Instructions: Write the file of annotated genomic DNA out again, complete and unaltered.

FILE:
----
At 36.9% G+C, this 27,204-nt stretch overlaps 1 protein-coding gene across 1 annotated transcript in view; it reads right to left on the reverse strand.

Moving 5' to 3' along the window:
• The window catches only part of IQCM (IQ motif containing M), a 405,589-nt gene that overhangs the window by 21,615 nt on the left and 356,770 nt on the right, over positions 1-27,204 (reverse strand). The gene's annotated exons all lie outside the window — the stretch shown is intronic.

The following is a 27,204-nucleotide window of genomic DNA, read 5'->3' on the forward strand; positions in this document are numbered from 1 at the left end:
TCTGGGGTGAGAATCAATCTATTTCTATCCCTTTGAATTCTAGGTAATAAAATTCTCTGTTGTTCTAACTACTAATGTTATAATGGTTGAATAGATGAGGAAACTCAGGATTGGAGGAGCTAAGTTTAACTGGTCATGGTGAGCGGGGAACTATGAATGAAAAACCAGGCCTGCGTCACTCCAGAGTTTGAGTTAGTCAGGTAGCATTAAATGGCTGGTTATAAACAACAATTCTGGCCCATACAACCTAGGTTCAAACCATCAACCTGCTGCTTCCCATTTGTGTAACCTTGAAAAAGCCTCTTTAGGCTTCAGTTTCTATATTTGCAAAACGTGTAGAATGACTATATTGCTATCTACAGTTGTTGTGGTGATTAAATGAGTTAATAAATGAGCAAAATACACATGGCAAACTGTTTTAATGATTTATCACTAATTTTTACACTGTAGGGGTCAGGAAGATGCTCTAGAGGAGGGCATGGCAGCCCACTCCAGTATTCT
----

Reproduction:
At 36.9% G+C, this 27,204-nt stretch overlaps 1 protein-coding gene across 1 annotated transcript in view; it reads right to left on the reverse strand.

Moving 5' to 3' along the window:
• The window catches only part of IQCM (IQ motif containing M), a 405,589-nt gene that overhangs the window by 21,615 nt on the left and 356,770 nt on the right, over positions 1-27,204 (reverse strand). The gene's annotated exons all lie outside the window — the stretch shown is intronic.

The following is a 27,204-nucleotide window of genomic DNA, read 5'->3' on the forward strand; positions in this document are numbered from 1 at the left end:
TCTGGGGTGAGAATCAATCTATTTCTATCCCTTTGAATTCTAGGTAATAAAATTCTCTGTTGTTCTAACTACTAATGTTATAATGGTTGAATAGATGAGGAAACTCAGGATTGGAGGAGCTAAGTTTAACTGGTCATGGTGAGCGGGGAACTATGAATGAAAAACCAGGCCTGCGTCACTCCAGAGTTTGAGTTAGTCAGGTAGCATTAAATGGCTGGTTATAAACAACAATTCTGGCCCATACAACCTAGGTTCAAACCATCAACCTGCTGCTTCCCATTTGTGTAACCTTGAAAAAGCCTCTTTAGGCTTCAGTTTCTATATTTGCAAAACGTGTAGAATGACTATATTGCTATCTACAGTTGTTGTGGTGATTAAATGAGTTAATAAATGAGCAAAATACACATGGCAAACTGTTTTAATGATTTATCACTAATTTTTACACTGTAGGGGTCAGGAAGATGCTCTAGAGGAGGGCATGGCAGCCCACTCCAGTATTCT